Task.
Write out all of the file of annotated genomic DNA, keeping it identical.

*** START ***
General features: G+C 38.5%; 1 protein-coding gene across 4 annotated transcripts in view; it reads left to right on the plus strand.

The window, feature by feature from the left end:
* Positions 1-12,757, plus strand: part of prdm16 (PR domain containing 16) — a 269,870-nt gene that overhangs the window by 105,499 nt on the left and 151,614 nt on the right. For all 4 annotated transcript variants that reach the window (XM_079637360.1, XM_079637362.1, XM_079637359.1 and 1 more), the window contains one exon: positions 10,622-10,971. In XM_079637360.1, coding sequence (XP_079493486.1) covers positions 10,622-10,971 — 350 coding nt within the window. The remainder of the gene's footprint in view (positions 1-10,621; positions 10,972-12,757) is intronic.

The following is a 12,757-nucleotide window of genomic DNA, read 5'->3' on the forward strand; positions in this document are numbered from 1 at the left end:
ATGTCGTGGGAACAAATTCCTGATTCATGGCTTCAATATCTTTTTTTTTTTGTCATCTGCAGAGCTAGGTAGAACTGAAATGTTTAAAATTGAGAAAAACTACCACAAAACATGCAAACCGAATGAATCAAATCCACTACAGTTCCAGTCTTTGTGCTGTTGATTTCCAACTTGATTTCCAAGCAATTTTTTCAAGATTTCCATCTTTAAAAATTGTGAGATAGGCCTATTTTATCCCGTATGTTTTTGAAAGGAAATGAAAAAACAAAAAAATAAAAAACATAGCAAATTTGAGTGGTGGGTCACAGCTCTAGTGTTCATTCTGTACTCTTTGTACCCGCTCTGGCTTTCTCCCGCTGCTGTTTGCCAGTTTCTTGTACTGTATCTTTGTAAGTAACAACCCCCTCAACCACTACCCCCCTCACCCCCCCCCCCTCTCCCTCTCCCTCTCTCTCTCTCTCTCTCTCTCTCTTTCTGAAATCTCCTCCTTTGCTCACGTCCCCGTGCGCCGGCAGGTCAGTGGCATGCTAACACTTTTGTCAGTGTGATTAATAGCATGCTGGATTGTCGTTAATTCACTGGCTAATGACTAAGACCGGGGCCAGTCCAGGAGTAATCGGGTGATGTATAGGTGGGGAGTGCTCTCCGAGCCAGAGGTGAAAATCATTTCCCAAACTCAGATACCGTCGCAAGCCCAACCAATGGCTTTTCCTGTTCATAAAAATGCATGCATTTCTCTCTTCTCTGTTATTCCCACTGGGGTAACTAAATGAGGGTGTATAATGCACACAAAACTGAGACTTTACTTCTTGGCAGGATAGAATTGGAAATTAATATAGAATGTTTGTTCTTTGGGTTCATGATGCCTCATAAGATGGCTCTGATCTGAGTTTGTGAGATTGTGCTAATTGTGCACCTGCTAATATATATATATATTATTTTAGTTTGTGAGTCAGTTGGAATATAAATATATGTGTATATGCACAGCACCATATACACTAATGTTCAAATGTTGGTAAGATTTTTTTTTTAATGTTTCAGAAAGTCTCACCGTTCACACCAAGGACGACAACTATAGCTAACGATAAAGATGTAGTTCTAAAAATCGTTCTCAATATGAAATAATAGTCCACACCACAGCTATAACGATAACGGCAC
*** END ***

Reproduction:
General features: G+C 38.5%; 1 protein-coding gene across 4 annotated transcripts in view; it reads left to right on the plus strand.

The window, feature by feature from the left end:
* Positions 1-12,757, plus strand: part of prdm16 (PR domain containing 16) — a 269,870-nt gene that overhangs the window by 105,499 nt on the left and 151,614 nt on the right. For all 4 annotated transcript variants that reach the window (XM_079637360.1, XM_079637362.1, XM_079637359.1 and 1 more), the window contains one exon: positions 10,622-10,971. In XM_079637360.1, coding sequence (XP_079493486.1) covers positions 10,622-10,971 — 350 coding nt within the window. The remainder of the gene's footprint in view (positions 1-10,621; positions 10,972-12,757) is intronic.

The following is a 12,757-nucleotide window of genomic DNA, read 5'->3' on the forward strand; positions in this document are numbered from 1 at the left end:
ATGTCGTGGGAACAAATTCCTGATTCATGGCTTCAATATCTTTTTTTTTTTGTCATCTGCAGAGCTAGGTAGAACTGAAATGTTTAAAATTGAGAAAAACTACCACAAAACATGCAAACCGAATGAATCAAATCCACTACAGTTCCAGTCTTTGTGCTGTTGATTTCCAACTTGATTTCCAAGCAATTTTTTCAAGATTTCCATCTTTAAAAATTGTGAGATAGGCCTATTTTATCCCGTATGTTTTTGAAAGGAAATGAAAAAACAAAAAAATAAAAAACATAGCAAATTTGAGTGGTGGGTCACAGCTCTAGTGTTCATTCTGTACTCTTTGTACCCGCTCTGGCTTTCTCCCGCTGCTGTTTGCCAGTTTCTTGTACTGTATCTTTGTAAGTAACAACCCCCTCAACCACTACCCCCCTCACCCCCCCCCCCTCTCCCTCTCCCTCTCTCTCTCTCTCTCTCTCTCTCTTTCTGAAATCTCCTCCTTTGCTCACGTCCCCGTGCGCCGGCAGGTCAGTGGCATGCTAACACTTTTGTCAGTGTGATTAATAGCATGCTGGATTGTCGTTAATTCACTGGCTAATGACTAAGACCGGGGCCAGTCCAGGAGTAATCGGGTGATGTATAGGTGGGGAGTGCTCTCCGAGCCAGAGGTGAAAATCATTTCCCAAACTCAGATACCGTCGCAAGCCCAACCAATGGCTTTTCCTGTTCATAAAAATGCATGCATTTCTCTCTTCTCTGTTATTCCCACTGGGGTAACTAAATGAGGGTGTATAATGCACACAAAACTGAGACTTTACTTCTTGGCAGGATAGAATTGGAAATTAATATAGAATGTTTGTTCTTTGGGTTCATGATGCCTCATAAGATGGCTCTGATCTGAGTTTGTGAGATTGTGCTAATTGTGCACCTGCTAATATATATATATATTATTTTAGTTTGTGAGTCAGTTGGAATATAAATATATGTGTATATGCACAGCACCATATACACTAATGTTCAAATGTTGGTAAGATTTTTTTTTTAATGTTTCAGAAAGTCTCACCGTTCACACCAAGGACGACAACTATAGCTAACGATAAAGATGTAGTTCTAAAAATCGTTCTCAATATGAAATAATAGTCCACACCACAGCTATAACGATAACGGCAC